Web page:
First Mega Development Planned for Vegas Since Recession
The Las Vegas strip seems to be shining just a little brighter because of this: plans unveiled for a new multi-billion dollar hotel and casino complex - the first mega development proposed here since the recession.
Resort World Las Vegas, will have 3,500 rooms and look like it came straight out of China.
"A full casino, a full waterpark, a replica of the Great Wall."
Stefan Friedman represents the developer, Genting, a huge Malaysian hotel and casino operator.
"There is a burgeoning middle class in Asia particularly in China. Those folks want to travel. Those folks want to come to Las Vegas."
It comes at a time when U.S. casino operators are turning away from Nevada investments - finding a larger portion of profits in their Asian properties instead. So this new mega-casino is the best news Vegas has had since the recession brought building on the strip to a virtual stop.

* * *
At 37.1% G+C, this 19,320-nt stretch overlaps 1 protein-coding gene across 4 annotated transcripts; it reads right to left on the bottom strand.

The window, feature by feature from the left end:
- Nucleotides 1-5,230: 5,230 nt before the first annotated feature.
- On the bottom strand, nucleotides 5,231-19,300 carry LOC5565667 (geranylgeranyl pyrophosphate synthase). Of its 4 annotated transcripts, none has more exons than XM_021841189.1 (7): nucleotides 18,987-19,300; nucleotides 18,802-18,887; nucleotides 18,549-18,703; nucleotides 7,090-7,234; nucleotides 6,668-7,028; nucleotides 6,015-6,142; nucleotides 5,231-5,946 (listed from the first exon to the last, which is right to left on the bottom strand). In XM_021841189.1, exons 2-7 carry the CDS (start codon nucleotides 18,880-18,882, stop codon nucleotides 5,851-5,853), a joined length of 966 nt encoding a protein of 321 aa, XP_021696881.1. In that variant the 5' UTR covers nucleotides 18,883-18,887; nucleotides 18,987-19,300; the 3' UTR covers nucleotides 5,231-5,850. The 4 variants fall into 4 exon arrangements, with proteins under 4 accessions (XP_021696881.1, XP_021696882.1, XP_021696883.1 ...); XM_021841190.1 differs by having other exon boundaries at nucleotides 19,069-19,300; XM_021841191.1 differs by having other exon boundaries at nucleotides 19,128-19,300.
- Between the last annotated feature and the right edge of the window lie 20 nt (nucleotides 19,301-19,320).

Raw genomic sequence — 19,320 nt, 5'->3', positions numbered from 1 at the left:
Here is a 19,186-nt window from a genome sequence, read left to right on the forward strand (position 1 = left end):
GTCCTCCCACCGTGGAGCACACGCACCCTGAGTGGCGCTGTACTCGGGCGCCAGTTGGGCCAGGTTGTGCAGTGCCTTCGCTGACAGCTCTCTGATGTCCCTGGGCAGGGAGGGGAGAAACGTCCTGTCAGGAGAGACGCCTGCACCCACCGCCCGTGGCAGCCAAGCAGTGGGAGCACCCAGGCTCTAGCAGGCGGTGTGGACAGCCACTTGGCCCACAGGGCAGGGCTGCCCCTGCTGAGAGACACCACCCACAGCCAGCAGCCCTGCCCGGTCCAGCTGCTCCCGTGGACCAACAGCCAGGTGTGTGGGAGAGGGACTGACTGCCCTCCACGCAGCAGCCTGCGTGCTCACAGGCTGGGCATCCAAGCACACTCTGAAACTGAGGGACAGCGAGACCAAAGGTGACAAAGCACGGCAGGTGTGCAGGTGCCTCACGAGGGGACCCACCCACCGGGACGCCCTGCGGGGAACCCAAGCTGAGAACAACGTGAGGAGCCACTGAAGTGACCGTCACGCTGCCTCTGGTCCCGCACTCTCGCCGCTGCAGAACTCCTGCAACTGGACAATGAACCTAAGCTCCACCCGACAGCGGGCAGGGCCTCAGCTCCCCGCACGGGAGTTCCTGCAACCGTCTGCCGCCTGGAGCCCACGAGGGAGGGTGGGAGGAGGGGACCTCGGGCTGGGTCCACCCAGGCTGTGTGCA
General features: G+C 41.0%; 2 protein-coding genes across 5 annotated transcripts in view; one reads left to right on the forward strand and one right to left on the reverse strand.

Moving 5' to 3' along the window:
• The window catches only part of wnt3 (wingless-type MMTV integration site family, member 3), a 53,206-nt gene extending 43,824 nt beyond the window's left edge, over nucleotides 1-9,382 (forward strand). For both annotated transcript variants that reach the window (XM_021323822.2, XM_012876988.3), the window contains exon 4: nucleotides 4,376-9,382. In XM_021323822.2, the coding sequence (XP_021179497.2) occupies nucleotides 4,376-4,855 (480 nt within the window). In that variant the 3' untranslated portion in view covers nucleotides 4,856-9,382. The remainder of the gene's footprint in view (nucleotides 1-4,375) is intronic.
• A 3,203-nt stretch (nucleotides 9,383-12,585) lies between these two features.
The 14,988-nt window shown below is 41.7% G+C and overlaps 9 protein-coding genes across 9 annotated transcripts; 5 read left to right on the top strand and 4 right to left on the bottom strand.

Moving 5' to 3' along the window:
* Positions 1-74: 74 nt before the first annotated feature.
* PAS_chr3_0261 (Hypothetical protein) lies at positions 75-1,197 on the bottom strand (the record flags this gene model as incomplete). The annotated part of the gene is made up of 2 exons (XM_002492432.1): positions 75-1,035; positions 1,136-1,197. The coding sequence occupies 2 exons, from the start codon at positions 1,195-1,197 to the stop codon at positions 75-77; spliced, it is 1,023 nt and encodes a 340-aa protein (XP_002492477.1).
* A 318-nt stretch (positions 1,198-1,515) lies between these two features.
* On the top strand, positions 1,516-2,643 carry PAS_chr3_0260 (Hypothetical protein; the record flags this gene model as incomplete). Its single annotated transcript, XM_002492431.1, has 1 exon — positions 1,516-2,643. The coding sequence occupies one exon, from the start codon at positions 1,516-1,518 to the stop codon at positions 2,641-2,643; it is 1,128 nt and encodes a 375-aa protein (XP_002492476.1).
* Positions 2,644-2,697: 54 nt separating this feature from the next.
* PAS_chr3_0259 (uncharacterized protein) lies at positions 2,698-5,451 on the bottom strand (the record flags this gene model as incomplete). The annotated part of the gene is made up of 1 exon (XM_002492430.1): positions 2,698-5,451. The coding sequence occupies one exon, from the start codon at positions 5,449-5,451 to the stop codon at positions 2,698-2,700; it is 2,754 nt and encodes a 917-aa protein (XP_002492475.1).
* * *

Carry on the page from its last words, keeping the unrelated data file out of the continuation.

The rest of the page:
"We lost 100,000 construction jobs from peak to present. The fact that we're going to put several thousand people back to work developing a project like this is absolutely what this community needs," says economic analyst Jeremy Aguero.
The Malaysian developer paid $350 million for land, a steal compared to what properties on the Strip sold for before the recession.
"When the market was at its absolute peak, people were buying strip lands at $35 million an acre. This property is trading at about $4 million an acre."
Resort World will be built where the famous Stardust stood.
All that remains of the Stardust now is its space age sign, preserved at the Las Vegas Neon Museum. It's a reminder of the building frenzy that gripped this city less than a decade ago.
In 2007, the Stardust went out with a bang.
"Could you have imagined when the Stardust was imploded that it would still be sitting there today as an empty lot?"
"No, no. Nobody knew this was coming."
Oscar Goodman was Mayor of Las Vegas when the recession hit. Now his wife Carolyn is Mayor. This new resort they say is proof Las Vegas is back.
"We have 151,000 beds. We want to keep filling the beds."
But there are so many beds that to fill them hotels have been dropping their rates, down 18% since 2007.
A huge new development here remains a risk, but then taking a chance is what Las Vegas is all about.